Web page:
19 December 2013 - LSS10/13 and LSS11/13 have been superseded by SS9/13.
From its commencement on 1 April 2013, the Prudential Regulation Authority (PRA) has adopted a number of legacy Financial Services Authority (FSA) policy publications relevant to the advancement of its objectives. These two documents, initially issued by the FSA as Significant risk transfer (SRT) waivers and notifications and Supervisory Formula method and Significant Risk Transfer, have been adopted by the PRA as Supervisory Statements as part of this process. The PRA may choose to review these legacy publications at a later stage.
The significant risk transfer (SRT) waivers and notifications requirements under the Banking Consolidation Directive (BCD) came into force on 31 December 2010. Following this, the FSA published a guide to the options firms can take to demonstrate how they transfer significant credit risk for any given transaction.
Summary of the key issues
In accordance with Part 2 of Annex IX of the BCD, firms have a number of options to transfer significant credit risk for any given transaction, including:
- Not retaining more than 50% of the mezzanine securitisation positions in a transaction.
- Where there is no mezzanine position, not holding more than 20% of securitisation positions that are subject to a deduction or 1250% risk weight, where they can demonstrate that the exposure value of those positions exceeds (by a substantial margin) a reasoned estimate of the expected loss on the securitised exposures.
- The competent authority may allow a firm to make its own assessment if it is satisfied that the firm can meet certain requirements.
Firms seeking to demonstrate SRT by option 1 or option 2 must notify the PRA within one month of the securitisation transaction closing. Firms seeking to demonstrate SRT by option 3 must first apply to the PRA for a waiver. Firms seeking to demonstrate SRT by other options in the BCD are not required to comply with the notification and waiver requirements, but in certain cases may nonetheless need to provide notice of and disclose transactions under Principle for Business 11.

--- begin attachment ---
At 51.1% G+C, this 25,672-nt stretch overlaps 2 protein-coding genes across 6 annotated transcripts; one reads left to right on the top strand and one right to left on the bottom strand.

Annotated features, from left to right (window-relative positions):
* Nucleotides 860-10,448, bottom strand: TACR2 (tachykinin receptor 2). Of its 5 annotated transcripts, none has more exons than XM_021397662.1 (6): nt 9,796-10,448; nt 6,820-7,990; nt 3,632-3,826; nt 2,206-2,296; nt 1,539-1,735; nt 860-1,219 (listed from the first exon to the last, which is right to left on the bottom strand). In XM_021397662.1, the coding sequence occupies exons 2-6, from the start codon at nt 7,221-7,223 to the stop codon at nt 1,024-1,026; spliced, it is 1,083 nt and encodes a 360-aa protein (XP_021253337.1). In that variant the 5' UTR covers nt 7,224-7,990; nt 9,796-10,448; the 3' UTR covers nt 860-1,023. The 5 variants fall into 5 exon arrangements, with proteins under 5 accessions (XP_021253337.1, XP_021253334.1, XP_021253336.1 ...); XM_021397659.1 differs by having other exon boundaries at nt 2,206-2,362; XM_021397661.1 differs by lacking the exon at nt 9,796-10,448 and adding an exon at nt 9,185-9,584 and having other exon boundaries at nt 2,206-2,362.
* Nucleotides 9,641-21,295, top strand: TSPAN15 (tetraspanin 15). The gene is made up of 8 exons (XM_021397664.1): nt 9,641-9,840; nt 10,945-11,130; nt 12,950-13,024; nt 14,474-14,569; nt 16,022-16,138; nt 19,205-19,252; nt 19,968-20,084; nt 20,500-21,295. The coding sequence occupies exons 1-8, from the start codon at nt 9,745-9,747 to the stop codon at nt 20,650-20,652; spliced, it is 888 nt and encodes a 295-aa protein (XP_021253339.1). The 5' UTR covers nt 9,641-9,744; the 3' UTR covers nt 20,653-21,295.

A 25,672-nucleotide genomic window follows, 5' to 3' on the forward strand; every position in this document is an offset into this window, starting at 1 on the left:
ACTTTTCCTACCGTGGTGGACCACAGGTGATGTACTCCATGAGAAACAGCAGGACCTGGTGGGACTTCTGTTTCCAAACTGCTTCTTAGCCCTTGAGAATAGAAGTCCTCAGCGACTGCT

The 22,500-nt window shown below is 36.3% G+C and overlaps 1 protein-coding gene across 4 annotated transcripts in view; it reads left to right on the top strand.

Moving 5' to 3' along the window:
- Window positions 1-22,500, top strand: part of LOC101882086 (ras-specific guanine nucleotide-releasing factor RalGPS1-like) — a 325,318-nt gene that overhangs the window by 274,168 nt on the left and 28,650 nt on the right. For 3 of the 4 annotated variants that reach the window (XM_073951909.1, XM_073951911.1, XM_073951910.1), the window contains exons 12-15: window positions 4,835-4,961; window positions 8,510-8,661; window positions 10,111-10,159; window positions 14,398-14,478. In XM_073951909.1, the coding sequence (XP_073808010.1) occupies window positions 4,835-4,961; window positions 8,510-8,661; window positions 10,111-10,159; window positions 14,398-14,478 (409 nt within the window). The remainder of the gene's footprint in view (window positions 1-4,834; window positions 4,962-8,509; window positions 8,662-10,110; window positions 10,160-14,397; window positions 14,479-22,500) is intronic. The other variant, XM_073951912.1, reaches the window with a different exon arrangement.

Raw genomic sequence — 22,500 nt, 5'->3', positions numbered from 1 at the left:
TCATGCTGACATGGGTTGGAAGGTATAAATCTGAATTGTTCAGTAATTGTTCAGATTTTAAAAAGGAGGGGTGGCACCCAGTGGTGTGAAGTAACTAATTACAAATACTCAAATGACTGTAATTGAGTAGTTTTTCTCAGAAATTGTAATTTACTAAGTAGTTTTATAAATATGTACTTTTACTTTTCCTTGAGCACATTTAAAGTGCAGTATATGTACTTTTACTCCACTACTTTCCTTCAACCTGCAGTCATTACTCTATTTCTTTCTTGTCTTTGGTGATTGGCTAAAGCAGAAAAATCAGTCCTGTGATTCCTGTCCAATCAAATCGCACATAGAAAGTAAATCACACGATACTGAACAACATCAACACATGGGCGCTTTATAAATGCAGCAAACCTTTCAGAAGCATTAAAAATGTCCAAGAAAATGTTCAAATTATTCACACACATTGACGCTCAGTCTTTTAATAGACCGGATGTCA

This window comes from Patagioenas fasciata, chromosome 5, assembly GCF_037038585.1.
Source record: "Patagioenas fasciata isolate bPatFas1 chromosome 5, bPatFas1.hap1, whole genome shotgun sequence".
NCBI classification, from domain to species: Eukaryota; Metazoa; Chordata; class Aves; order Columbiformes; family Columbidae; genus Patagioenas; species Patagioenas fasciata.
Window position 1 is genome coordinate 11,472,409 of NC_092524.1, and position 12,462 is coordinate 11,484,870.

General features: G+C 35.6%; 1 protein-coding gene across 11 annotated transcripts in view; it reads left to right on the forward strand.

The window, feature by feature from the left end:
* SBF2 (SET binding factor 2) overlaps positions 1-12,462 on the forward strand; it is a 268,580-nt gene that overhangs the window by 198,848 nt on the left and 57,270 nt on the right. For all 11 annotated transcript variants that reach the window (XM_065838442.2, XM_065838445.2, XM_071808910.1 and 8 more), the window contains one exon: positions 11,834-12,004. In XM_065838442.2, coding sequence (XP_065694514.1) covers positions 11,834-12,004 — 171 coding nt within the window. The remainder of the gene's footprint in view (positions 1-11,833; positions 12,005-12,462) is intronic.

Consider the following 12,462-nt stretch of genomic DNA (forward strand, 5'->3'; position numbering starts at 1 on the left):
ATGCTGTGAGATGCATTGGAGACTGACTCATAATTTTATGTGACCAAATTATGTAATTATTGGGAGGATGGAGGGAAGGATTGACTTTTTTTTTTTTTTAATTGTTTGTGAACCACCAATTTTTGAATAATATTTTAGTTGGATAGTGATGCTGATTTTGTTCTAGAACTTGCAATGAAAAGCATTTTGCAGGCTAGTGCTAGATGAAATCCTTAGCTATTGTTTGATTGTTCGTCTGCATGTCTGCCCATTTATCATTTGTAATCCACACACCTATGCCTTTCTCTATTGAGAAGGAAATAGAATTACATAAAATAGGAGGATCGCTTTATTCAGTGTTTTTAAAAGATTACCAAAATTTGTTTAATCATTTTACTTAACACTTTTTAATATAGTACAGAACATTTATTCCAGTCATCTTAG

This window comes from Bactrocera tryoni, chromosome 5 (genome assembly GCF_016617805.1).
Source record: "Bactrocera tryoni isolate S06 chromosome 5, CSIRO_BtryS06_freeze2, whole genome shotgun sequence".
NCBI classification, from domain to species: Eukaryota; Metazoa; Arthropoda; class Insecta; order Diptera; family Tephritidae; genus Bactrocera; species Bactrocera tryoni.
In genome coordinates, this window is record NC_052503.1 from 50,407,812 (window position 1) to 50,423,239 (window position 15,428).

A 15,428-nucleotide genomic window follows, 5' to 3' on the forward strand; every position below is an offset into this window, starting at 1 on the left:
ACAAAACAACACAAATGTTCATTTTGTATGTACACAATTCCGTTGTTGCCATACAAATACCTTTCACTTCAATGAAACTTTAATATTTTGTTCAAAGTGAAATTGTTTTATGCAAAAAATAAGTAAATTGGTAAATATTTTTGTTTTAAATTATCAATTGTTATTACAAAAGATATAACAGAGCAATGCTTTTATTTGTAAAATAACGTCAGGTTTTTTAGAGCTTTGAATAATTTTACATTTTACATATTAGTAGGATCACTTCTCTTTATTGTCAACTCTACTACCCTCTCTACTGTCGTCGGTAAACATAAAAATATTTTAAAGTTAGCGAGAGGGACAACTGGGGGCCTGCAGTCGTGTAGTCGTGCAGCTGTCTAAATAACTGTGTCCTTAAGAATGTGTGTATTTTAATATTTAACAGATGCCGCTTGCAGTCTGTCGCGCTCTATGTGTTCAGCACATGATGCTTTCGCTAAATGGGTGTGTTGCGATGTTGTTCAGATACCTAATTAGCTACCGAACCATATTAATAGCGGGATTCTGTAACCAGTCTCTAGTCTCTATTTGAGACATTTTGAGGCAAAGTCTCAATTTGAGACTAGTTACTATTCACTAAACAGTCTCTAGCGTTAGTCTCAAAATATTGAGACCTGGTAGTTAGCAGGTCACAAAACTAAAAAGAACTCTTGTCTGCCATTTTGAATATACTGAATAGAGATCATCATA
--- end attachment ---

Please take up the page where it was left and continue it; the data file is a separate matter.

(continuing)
In September 2011, the FSA published material on the Supervisory Formula Method (SFM) and Significant Risk Transfer (SRT). This document sets out our expectations for firms using the SFM to calculate risk-weighted exposure amounts (RWEA) for unrated securitisation positions.
Summary of the key issues
- The securitisation framework has a strict hierarchy of methods to determine the capital requirements for securitisation positions (set out in BIPRU 9.12 for firms using the Internal Rating Based (IRB) approach). Where a position is rated, the firm must determine the RWEA based on the rating of the position under the Ratings Based Approach (RBA). Where a position is unrated, IRB firms may be able to use the SFM to calculate the RWEA.
- The rules relating to the SFM, however, must be read against the background of the over-arching requirement for securitisation (see BIPRU 9.3.1R). Originators must transfer a significant amount of credit risk associated with the securitised exposures to third parties to be able to apply the RWEA set out in BIPRU 9. We have significant concerns that firms’ use of the SFM results in a reduction in RWEA that is disproportionate to the credit risk transferred, causing the SRT test to be failed.